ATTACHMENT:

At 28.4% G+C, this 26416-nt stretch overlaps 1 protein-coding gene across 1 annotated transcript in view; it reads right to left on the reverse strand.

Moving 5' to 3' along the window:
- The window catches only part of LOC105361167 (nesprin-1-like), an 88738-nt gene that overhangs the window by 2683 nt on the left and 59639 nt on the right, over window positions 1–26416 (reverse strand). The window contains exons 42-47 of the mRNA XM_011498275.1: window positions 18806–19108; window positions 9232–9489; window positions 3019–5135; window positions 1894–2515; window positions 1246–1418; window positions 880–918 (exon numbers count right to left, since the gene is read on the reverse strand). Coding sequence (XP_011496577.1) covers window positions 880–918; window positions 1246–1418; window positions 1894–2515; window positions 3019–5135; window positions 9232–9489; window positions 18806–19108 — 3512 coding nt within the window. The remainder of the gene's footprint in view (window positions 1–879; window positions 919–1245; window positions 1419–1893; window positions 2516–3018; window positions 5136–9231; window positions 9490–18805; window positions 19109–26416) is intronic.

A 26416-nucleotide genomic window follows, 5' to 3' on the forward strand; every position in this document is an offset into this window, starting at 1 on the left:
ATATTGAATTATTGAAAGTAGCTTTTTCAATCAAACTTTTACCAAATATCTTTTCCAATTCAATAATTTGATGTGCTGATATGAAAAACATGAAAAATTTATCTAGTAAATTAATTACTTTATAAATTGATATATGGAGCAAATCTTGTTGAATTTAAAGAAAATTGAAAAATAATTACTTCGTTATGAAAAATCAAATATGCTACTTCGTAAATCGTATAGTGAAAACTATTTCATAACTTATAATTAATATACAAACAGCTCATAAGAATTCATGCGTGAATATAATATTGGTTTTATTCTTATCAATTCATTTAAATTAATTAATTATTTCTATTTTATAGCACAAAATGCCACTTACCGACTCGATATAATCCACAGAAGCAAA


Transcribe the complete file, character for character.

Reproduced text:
At 28.4% G+C, this 26416-nt stretch overlaps 1 protein-coding gene across 1 annotated transcript in view; it reads right to left on the reverse strand.

Moving 5' to 3' along the window:
- The window catches only part of LOC105361167 (nesprin-1-like), an 88738-nt gene that overhangs the window by 2683 nt on the left and 59639 nt on the right, over window positions 1–26416 (reverse strand). The window contains exons 42-47 of the mRNA XM_011498275.1: window positions 18806–19108; window positions 9232–9489; window positions 3019–5135; window positions 1894–2515; window positions 1246–1418; window positions 880–918 (exon numbers count right to left, since the gene is read on the reverse strand). Coding sequence (XP_011496577.1) covers window positions 880–918; window positions 1246–1418; window positions 1894–2515; window positions 3019–5135; window positions 9232–9489; window positions 18806–19108 — 3512 coding nt within the window. The remainder of the gene's footprint in view (window positions 1–879; window positions 919–1245; window positions 1419–1893; window positions 2516–3018; window positions 5136–9231; window positions 9490–18805; window positions 19109–26416) is intronic.

A 26416-nucleotide genomic window follows, 5' to 3' on the forward strand; every position in this document is an offset into this window, starting at 1 on the left:
ATATTGAATTATTGAAAGTAGCTTTTTCAATCAAACTTTTACCAAATATCTTTTCCAATTCAATAATTTGATGTGCTGATATGAAAAACATGAAAAATTTATCTAGTAAATTAATTACTTTATAAATTGATATATGGAGCAAATCTTGTTGAATTTAAAGAAAATTGAAAAATAATTACTTCGTTATGAAAAATCAAATATGCTACTTCGTAAATCGTATAGTGAAAACTATTTCATAACTTATAATTAATATACAAACAGCTCATAAGAATTCATGCGTGAATATAATATTGGTTTTATTCTTATCAATTCATTTAAATTAATTAATTATTTCTATTTTATAGCACAAAATGCCACTTACCGACTCGATATAATCCACAGAAGCAAA